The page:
The cost of prescription drugs is a perennial subject of heated debate, as advocates on one side argue that drug companies make windfall profits and overcharge health care systems and advocates on the other side argue that higher drug prices simply reflect a higher cost of doing business and a need for companies to make a return commensurate with the risks they take on. Although I have no delusions that I'll change the minds of those who believe drugs are too expensive and that drug companies are abusing patients and insurance companies, the impact of rising costs of drug development can't be ignored.
Costs Keep Climbing
According to a study done by Tufts University, roughly 40 years ago (1975) it only cost $100 million in 2005 dollars to develop one drug from the lab to FDA approval. By 1987, that figure had tripled and by 2000 the cost was up to $800 million. In 2005, the per-drug cost of a successful approved drug had reached a whopping $1.3 billion.
It's not hard to see why costs are rising. Above and beyond the “everything's just more expensive now” argument, drug companies have had to significantly expand the size and complexity of their studies. The number of procedures performed as part of drug trial (that is, particular tests, treatments, and other such steps) has increased by 50% to 65% just in the last ten years, and as anyone who has seen a recent bill from a clinic or hospital can attest, every test comes at a cost. At the same time, drug trials have become larger and larger, and drug companies are required to study the effect of drugs in larger and more diverse populations than ever before.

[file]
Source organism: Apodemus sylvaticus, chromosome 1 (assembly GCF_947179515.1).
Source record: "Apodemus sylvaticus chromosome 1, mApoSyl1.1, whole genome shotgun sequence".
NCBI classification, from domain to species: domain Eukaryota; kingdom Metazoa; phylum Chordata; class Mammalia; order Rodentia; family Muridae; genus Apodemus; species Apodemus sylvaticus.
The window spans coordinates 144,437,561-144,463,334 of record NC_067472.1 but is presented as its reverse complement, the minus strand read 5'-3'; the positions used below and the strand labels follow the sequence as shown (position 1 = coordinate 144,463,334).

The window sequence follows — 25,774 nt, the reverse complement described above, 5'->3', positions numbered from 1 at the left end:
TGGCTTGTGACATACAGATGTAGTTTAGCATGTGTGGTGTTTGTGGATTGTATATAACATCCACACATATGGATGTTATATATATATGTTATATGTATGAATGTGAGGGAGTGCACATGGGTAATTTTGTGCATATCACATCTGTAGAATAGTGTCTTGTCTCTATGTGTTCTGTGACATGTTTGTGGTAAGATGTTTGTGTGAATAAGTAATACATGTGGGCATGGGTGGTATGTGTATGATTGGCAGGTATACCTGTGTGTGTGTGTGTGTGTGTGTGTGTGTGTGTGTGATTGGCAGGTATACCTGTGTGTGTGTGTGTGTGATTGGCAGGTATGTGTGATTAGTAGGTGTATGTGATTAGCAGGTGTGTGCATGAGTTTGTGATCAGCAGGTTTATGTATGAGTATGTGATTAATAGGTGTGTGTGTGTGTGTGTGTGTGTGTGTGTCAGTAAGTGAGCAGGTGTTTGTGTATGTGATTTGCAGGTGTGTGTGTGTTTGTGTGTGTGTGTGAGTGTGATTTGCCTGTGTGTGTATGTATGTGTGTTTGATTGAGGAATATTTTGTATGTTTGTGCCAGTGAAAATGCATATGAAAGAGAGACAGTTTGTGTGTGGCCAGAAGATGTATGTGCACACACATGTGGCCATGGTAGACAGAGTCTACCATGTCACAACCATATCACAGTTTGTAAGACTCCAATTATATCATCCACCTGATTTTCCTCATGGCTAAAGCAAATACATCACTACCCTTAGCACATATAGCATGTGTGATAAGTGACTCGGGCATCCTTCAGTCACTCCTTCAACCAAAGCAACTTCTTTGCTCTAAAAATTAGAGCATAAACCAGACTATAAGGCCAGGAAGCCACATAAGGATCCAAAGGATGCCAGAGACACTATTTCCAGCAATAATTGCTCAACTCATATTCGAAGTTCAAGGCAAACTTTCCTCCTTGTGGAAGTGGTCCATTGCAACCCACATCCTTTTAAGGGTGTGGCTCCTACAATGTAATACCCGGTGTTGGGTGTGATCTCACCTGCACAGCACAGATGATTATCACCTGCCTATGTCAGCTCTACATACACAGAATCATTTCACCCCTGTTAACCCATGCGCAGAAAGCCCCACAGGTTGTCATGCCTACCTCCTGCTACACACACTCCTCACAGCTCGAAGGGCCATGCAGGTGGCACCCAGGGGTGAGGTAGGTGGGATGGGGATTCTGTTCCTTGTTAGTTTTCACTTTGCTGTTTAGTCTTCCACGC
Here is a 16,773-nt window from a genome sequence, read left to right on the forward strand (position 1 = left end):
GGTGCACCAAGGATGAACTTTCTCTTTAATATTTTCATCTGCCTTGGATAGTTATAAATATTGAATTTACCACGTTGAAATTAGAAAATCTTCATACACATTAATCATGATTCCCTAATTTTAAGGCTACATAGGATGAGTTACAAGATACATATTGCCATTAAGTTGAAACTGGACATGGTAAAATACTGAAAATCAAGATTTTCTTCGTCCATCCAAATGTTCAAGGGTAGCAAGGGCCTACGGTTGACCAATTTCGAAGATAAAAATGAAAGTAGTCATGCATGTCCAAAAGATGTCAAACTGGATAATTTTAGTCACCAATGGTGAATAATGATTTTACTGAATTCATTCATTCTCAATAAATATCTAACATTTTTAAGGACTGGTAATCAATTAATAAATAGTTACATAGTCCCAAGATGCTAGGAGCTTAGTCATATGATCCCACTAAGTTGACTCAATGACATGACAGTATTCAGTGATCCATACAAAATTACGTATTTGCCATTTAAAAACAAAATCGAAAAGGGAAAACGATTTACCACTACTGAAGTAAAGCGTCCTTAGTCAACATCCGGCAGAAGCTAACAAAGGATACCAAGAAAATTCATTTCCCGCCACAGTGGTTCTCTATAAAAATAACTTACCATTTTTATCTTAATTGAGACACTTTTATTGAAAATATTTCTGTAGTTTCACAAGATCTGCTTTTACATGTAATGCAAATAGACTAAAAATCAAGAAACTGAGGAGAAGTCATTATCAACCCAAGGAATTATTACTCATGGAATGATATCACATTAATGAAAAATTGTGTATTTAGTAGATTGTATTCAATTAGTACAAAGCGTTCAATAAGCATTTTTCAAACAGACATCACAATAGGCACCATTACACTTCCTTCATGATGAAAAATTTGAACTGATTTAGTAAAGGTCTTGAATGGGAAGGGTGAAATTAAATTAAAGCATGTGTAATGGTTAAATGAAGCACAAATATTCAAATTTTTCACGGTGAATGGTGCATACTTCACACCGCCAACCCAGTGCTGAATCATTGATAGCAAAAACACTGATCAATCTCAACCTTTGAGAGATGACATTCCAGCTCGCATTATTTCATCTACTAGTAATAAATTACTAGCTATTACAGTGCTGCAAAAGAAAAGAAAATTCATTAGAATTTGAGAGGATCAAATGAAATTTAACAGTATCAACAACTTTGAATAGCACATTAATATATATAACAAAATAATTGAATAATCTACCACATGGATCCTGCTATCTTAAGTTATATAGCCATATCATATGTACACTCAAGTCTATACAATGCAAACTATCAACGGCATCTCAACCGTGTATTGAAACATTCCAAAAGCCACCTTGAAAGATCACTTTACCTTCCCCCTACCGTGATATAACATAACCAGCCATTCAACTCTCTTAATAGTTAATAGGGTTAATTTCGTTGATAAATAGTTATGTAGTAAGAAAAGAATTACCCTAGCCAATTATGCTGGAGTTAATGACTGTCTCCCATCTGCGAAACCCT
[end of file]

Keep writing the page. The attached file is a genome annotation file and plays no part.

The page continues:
There are at least three notable factors playing a role in these larger, more complex drug trials. First, the FDA has steadily increased its expectations and requirements for approval – over the last decade, for instance, it has become a nearly established requirement that companies looking for approval of new diabetes drugs must include a cardiovascular outcomes study. With a growing burden on establishing the safety of new drugs, then, there are more required tests throughout the clinical trial process.
On a related note, larger drug companies are increasingly looking to larger, more complex studies as a way of de-risking the approval process. In most cases it is cheaper to conduct a larger, more complex Phase 3 study than to face FDA rejection and a requirement to go back and do another study to address a perceived deficiency in the drug's data package. Last and not least, drug companies have seen more pressure from their insurers to conduct more thorough studies – with the cost of legal settlements also rapidly rising, insurance companies are demanding more thorough (and expensive) safety testing as a way of reducing product liability payouts.
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